UK Legal Recruitment Blacklist?

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#1

Setting aside bog-standard discrimination, I have increasingly become of the opinion that the legal recruitment industry maintains and shares an employment blacklist.

This, simply on the basis of the improbability of the total un-employability of myself, as opposed to my peers and contemporaries, the majority of whom being either equally, similarly or in some cases less-qualified than myself, have eventually been able to find gainful employment without much ado.

Although I have previously dismissed such possibilities as paranoia, the Construction Industry case affirms my suspicions as do statements by the Information Commissioner’s Office (ICO) , confirming that organisations both private and public do in fact maintain employment blacklists, which it seems from the Construction Industry case are informed by the police and intelligence services.

The scope of my un-employability seems to go far beyond standard ethnic discrimination in the legal sector. I am well-educated, well-spoken, generally well-integrated as well as qualified and capable, which leads me to believe that something else is amiss.

I feel that such a blacklist (unlike trade unionism/health and safety as in the Construction Industry case) is maintained at best based on credit ratings or at worst on perceived security or terrorism risks; the latter primarily informed by ethnic or ideological profiling.

That said, I can confirm that I have no religious or ideological inclinations, no affinity to any religious group or indeed any group other than a loose membership based affiliation to a mainstream political party. I also have no debts, no credit history or any criminal record to my knowledge.

Conversations with the ICO inform me that the Construction Industry case “merely scratched the surface” of employment blacklisting and blacklists are common and are not legally offensive in principle, if they (theoretically) conform to the Freedom of Information Act and the Data Protection Act.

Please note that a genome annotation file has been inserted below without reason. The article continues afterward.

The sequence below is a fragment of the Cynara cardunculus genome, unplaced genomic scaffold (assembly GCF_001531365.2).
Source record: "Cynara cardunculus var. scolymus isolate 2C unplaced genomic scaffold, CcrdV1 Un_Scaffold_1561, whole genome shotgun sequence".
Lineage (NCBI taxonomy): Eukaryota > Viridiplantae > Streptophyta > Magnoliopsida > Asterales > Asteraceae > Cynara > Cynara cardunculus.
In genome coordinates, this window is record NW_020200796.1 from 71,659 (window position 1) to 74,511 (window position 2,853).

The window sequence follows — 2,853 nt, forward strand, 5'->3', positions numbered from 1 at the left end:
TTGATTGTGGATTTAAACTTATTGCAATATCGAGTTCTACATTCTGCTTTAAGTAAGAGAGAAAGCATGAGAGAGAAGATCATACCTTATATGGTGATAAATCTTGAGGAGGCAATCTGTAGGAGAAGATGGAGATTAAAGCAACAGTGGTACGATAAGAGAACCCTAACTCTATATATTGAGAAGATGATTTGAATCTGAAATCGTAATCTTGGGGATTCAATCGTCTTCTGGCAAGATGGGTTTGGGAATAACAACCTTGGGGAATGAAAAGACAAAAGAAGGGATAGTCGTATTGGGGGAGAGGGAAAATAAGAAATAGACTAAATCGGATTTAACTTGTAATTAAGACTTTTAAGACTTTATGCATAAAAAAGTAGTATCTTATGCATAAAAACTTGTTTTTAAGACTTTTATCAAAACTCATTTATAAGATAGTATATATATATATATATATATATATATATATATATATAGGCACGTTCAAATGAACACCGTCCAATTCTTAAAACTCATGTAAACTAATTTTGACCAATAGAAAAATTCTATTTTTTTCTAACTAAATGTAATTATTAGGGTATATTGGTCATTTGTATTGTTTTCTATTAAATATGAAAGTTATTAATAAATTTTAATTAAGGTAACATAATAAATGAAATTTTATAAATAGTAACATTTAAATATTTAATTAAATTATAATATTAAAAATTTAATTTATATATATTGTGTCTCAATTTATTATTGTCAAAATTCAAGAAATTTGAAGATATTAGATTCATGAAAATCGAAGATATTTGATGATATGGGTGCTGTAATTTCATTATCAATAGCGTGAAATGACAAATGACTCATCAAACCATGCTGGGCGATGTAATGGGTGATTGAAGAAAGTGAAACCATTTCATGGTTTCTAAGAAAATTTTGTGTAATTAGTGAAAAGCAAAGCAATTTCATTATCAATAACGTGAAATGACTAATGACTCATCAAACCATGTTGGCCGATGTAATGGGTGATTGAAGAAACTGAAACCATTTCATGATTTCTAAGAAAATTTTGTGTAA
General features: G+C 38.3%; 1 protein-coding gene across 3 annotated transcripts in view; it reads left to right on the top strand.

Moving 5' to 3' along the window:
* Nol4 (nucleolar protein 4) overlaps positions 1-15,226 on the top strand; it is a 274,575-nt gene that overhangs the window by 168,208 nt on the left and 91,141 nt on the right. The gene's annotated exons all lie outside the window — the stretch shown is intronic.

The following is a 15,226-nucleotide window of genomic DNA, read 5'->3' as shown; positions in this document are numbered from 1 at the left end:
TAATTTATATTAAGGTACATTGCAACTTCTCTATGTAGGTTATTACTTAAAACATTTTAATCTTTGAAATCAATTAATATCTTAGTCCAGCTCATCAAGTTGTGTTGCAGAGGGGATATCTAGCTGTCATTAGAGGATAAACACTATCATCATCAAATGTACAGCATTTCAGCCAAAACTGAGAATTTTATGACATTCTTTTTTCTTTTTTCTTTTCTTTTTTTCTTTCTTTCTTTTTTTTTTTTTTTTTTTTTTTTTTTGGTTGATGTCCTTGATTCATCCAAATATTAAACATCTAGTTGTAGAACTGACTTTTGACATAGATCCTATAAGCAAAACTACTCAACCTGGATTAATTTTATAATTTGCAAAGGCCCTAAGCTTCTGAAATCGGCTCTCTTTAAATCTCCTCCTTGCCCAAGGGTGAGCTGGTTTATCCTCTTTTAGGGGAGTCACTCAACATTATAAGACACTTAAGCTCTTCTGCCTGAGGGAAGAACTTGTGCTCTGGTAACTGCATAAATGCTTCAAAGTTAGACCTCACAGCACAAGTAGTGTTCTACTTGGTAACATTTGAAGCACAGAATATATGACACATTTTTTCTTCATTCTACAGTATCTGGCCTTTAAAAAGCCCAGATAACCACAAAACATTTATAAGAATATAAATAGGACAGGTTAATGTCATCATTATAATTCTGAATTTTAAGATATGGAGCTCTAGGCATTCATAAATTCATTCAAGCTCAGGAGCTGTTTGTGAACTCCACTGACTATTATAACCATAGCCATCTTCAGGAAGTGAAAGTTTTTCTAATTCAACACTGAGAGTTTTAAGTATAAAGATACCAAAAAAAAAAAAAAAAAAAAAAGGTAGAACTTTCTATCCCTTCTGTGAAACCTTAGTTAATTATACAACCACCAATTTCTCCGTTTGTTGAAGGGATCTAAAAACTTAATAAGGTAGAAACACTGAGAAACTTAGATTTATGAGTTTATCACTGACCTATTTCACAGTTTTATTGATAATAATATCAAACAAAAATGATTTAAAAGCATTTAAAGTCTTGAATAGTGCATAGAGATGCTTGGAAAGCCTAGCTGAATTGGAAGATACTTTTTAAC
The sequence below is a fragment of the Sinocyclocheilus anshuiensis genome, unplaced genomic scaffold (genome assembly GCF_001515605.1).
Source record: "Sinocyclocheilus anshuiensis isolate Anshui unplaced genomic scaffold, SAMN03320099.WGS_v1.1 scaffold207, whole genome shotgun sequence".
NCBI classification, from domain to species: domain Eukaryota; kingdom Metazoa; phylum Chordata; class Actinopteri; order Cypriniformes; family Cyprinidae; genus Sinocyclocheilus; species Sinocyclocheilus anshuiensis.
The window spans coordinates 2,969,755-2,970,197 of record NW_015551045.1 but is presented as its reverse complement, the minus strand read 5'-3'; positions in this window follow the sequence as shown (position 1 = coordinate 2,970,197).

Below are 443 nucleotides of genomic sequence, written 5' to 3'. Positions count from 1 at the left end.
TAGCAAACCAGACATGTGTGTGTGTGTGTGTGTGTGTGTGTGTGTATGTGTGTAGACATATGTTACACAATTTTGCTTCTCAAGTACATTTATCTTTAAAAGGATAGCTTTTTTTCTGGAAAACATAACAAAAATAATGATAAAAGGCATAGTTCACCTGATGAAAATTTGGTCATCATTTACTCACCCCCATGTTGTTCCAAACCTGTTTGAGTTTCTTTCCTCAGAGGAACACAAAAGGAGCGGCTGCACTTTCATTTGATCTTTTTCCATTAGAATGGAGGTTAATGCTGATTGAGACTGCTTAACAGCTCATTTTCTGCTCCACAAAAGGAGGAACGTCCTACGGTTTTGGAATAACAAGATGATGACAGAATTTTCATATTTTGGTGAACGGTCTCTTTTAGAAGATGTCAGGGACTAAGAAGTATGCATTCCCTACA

My suspicions are also affirmed by the experiences of a number of my associates, to whom I suggested this probability.

The most immediate step I can take seems to be, to make a Freedom of Information request to organisations I feel are at the end of the chain of those sharing the blacklist, requesting what information is held about me and what purpose it is used for and whether an employment blacklist is actually in place.

Following on from the invariable denial, an assessment can be requested from the Information Commissioner’s Office, which may bring more information to light.

The problem seems to be that this exercise would further mar me, in the eyes of the Legal recruitment industry and render me even more un-employable than I am now.

I was wondering if anyone had any advice or suggestions or would be willing to share their opinions or experiences.

Many Thanks,

#2

Hello - I am managing director of Ten-Percent Legal Recruitment. I have never come across a blacklist of candidates across the industry, although I wish at times we did all maintain one, because there are individual candidates out there who are an absolute nightmare!

We have a note on our system that logs any candidates we do not want to work with. From memory I think we have about 5 who we choose not to work with. One of these walked out of a job after 2 hours when she decided she was bored. Another walked out of an office and took the office keys with her (she was the senior solicitor). Another turned up to a locum post drunk and assaulted a senior partner. We have a blacklisted serial job applicant who applies for posts, turns up for interviews and then decides not to bother taking the job when an offer is made.